My year started with my first opportunity to work on our backend codebase, so it's fitting that it's ending with my working on the backend and frontend parts of the same feature. My team is working on a new feature, and my manager and I had planned for me to do some of the frontend work on the feature. I was also looking for an opportunity to take on some backend work, so I volunteered to create a new API endpoint that was needed for this feature. Once the work of creating the new API endpoint was done, I had the opportunity to work on building part of the UI for this feature. Most of the work I've done has involved either backend work or frontend work, and this was my first opportunity to be involved in a new feature from back to front. This feature has also given me the opportunity to work on my understanding of other people's writing and my collaboration skills, as I had to fully understand the tech plan for the feature (written by my team's incredibly smart tech lead) and had to work very closely with my tech lead to ensure that I was executing the plan in the best possible way. I was excited to not only be heavily involved in this project but to have the opportunity to work with a great teammate to ensure that the project is set up for success.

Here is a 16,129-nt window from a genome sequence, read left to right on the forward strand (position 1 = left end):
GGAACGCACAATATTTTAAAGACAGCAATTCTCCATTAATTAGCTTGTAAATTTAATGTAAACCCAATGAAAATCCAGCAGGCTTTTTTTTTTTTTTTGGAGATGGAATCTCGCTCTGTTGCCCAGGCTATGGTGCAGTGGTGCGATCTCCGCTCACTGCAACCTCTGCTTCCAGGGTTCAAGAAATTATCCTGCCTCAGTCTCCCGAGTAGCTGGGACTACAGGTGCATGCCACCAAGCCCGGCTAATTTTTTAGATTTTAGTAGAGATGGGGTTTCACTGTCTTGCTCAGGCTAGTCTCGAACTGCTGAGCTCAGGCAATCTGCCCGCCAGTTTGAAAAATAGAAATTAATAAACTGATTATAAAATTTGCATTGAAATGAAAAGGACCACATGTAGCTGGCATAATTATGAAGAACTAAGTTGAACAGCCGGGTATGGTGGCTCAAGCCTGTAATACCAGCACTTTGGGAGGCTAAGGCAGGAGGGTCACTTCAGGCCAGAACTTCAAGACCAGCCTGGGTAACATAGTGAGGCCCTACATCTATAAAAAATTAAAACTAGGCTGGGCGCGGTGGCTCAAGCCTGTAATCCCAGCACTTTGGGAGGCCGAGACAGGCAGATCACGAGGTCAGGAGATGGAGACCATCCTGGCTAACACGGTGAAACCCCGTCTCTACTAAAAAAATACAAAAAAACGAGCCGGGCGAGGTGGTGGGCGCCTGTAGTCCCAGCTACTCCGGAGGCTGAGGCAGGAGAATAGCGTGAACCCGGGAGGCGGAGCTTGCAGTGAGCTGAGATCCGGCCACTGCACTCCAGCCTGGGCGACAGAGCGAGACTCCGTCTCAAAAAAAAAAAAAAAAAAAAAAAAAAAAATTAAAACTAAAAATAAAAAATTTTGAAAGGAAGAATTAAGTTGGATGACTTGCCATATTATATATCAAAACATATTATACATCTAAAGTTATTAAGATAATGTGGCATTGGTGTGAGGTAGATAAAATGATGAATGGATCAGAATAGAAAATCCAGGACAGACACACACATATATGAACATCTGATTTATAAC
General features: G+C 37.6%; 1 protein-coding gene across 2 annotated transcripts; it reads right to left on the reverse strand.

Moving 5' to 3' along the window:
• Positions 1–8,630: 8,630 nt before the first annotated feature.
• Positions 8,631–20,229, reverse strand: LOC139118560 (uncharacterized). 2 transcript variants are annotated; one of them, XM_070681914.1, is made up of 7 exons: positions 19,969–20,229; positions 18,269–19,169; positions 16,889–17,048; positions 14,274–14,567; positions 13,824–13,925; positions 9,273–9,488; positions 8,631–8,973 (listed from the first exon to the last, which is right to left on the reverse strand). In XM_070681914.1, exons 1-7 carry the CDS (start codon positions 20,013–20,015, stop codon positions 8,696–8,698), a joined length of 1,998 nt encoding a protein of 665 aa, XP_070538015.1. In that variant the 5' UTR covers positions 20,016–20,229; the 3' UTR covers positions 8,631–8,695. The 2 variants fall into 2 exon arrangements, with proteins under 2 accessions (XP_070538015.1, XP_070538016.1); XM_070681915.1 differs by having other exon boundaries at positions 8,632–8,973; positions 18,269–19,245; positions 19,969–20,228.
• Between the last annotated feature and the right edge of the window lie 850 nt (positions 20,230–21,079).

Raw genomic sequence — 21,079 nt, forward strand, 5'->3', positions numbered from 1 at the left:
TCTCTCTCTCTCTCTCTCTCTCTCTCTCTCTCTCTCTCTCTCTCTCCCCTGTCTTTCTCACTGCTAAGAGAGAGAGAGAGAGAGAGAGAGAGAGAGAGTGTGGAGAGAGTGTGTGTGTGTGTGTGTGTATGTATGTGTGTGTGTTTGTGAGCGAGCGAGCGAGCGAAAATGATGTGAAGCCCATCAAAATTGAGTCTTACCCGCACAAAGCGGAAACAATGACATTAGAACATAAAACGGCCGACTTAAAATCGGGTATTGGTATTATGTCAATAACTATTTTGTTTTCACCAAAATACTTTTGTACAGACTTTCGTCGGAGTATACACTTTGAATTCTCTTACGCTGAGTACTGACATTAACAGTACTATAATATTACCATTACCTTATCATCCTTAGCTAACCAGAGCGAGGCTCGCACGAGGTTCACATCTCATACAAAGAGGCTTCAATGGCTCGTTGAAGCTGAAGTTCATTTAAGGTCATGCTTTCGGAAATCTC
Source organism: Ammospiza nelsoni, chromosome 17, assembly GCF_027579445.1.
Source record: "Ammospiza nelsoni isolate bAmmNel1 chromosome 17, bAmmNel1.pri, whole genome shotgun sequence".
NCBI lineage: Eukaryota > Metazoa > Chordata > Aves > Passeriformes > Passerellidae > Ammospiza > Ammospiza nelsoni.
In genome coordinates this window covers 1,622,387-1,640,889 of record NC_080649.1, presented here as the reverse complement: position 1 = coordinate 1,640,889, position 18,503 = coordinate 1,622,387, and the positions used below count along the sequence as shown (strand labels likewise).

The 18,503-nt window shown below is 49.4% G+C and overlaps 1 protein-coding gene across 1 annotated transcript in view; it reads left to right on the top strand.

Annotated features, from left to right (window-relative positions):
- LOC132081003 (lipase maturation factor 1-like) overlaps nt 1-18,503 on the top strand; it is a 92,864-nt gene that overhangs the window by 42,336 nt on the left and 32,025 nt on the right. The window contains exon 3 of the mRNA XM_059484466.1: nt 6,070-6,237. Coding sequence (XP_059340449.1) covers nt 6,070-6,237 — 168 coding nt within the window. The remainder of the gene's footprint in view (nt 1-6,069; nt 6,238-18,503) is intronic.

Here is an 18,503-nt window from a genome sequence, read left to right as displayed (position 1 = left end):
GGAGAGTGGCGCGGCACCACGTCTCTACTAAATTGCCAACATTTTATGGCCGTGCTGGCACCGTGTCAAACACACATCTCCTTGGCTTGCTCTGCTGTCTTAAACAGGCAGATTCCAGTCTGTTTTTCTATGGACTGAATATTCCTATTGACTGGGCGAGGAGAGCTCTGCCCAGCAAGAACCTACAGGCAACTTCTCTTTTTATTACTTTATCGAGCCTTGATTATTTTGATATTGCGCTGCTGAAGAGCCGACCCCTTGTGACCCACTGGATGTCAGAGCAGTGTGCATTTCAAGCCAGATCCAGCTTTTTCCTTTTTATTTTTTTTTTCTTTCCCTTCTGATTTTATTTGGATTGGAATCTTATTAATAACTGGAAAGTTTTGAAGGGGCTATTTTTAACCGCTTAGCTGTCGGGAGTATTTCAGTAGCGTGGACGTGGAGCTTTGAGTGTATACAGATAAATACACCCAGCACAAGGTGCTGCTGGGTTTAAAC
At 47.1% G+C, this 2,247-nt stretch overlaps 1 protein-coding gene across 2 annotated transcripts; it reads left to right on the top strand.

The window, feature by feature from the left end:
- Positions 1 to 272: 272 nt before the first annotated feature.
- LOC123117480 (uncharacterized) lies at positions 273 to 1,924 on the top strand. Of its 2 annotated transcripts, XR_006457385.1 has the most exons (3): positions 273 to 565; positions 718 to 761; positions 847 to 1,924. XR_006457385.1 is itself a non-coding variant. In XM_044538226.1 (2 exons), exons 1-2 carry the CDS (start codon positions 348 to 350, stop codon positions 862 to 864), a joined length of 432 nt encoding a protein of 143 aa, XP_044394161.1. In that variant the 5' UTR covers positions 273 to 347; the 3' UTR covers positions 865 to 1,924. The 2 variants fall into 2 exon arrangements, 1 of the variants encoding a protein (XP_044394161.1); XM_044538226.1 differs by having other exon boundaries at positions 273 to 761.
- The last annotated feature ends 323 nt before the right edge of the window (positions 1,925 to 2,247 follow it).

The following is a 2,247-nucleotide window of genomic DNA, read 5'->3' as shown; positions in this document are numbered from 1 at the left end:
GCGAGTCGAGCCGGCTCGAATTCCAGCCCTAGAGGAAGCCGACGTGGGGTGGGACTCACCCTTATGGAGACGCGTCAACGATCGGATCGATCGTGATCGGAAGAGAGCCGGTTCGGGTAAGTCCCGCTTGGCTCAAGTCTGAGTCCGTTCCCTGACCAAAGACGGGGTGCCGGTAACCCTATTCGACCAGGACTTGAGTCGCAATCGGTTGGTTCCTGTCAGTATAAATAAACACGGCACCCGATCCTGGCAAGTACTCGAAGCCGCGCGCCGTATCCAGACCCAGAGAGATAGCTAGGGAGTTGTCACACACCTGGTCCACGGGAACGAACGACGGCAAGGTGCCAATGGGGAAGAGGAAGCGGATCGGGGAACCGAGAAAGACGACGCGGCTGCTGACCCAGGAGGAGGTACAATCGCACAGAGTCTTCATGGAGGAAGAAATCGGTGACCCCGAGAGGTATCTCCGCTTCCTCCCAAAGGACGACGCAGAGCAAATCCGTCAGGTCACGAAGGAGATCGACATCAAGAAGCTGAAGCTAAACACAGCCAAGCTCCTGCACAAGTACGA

Going into 2020, I had a lot of goals and plans for myself, and most of those never came to fruition. But that doesn't mean the entire year was a failure. I had some good moments this year. I learned a lot. I had the opportunity to build new skills. I improved my communication and collaboration skills by leaps and bounds. I found a new purpose and a new career goal. 2020 may not have been the year I was expecting, but I can't help but be proud of the way I adapted and was able to thrive despite the challenges.